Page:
Before he was an art collector, Sterling Clark was an explorer and adventurer. In 1908–9 he led an expedition across China’s northern frontier, covering nearly 2,000 miles of largely uncharted territory, primarily on mule and horseback. Beginning in Taiyuan in Shanxi province, Clark and his team, which included the young naturalist Arthur de Carle Sowerby, traversed “Shên-kan” (the provinces of Shaanxi and Gansu). Over the course of the yearlong trek, they collected wildlife specimens and compiled scientific data of lasting interest and significance.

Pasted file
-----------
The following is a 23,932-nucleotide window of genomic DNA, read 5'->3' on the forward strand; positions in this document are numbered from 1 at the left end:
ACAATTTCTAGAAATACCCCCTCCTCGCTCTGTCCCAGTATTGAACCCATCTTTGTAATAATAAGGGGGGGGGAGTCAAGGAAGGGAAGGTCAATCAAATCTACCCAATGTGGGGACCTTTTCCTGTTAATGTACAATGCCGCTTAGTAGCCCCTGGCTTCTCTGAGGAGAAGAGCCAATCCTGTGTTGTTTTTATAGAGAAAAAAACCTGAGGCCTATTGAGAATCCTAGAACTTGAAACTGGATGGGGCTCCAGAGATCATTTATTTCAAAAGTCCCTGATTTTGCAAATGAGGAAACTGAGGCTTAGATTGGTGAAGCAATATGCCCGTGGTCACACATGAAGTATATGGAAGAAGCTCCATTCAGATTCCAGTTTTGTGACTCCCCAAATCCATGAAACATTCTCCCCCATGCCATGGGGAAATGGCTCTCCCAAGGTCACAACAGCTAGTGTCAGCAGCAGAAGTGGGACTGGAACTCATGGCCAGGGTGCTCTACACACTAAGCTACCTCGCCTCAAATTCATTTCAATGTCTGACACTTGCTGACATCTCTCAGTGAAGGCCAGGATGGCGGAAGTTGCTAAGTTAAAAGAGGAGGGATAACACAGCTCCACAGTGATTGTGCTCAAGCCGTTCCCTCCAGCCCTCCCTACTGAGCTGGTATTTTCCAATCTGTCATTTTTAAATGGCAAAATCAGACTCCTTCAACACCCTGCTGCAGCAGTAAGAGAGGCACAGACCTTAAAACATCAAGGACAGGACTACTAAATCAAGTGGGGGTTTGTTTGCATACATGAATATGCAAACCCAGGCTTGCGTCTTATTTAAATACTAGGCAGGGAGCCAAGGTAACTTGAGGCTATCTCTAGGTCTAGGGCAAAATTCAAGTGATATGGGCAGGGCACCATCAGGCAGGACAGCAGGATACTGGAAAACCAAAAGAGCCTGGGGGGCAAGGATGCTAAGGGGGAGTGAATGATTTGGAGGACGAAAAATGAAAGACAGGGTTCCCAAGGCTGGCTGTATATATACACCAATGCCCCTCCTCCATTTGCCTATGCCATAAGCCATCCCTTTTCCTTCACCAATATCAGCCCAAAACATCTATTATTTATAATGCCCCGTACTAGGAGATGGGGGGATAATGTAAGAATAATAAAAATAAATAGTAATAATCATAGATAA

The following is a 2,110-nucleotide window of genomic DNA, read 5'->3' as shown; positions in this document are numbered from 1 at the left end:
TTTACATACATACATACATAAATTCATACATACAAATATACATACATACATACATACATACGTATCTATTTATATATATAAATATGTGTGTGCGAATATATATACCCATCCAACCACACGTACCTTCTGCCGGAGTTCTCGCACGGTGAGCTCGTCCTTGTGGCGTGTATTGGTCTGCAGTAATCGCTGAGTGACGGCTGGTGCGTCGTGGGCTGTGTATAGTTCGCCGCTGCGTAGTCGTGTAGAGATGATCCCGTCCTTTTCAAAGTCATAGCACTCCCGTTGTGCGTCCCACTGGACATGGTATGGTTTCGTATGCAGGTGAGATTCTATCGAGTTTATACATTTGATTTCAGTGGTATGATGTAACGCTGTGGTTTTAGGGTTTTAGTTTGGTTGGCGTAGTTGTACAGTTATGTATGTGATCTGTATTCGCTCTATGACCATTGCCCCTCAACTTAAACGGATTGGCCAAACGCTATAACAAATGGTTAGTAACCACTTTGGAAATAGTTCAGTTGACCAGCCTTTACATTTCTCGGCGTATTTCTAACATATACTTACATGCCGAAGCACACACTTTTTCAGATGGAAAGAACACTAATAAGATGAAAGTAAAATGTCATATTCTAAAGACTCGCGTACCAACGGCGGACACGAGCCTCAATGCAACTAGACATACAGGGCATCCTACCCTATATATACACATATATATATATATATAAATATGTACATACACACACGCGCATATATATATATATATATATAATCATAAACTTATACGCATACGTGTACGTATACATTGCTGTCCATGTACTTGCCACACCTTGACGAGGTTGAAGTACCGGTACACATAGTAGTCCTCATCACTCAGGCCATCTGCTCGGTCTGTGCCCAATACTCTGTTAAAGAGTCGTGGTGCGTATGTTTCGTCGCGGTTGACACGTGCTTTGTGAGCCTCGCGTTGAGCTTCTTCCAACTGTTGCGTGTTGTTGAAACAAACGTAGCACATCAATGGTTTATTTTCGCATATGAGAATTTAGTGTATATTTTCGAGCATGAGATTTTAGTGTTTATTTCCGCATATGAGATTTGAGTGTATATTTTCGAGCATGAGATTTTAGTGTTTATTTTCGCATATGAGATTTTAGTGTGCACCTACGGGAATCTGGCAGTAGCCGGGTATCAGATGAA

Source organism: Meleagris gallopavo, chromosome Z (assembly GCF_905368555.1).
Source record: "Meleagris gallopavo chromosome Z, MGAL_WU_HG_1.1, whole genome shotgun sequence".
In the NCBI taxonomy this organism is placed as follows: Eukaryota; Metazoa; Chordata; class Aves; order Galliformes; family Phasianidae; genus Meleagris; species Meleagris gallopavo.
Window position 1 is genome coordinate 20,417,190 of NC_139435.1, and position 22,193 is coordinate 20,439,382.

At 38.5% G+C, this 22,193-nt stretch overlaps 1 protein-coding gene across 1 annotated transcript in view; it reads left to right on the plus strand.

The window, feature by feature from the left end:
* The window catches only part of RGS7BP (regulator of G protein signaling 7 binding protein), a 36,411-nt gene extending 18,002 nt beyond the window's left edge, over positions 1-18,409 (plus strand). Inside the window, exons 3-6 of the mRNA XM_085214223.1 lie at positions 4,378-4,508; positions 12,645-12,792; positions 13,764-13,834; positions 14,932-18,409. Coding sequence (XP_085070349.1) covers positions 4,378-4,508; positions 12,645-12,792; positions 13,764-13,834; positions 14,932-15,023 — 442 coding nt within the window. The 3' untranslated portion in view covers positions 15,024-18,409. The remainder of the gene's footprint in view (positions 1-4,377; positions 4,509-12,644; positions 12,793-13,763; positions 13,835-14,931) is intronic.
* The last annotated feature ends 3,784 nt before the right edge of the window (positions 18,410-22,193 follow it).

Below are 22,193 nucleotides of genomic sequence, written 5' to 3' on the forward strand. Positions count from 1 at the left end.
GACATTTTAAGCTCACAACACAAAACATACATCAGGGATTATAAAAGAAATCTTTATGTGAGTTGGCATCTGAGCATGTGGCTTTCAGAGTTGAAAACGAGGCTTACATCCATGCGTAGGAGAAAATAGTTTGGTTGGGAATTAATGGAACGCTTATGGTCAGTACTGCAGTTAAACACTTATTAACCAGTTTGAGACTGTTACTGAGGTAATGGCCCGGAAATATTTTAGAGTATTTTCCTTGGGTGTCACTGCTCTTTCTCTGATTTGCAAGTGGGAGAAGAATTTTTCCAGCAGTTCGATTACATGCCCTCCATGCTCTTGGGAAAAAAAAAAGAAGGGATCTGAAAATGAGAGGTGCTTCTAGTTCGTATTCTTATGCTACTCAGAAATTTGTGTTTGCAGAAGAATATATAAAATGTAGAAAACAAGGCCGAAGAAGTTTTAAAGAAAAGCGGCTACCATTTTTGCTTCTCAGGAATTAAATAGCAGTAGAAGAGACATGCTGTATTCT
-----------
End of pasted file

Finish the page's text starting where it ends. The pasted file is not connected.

Three years later, Clark and Sowerby published Through Shên-kan: The Account of the Clark Expedition in North China, 1908–9. Part travelogue and part scientific record, the book greatly expanded Western knowledge of the terrain, climate, ecology, and culture of northern China. This exhibition marks the centennial of the publication of Through Shên-kan, bringing together equipment, records, and specimens from the journey and underscoring the impact and reach of the Clark expedition.
Through Shên-kan: Sterling Clark in China is supported by the Fernleigh Foundation
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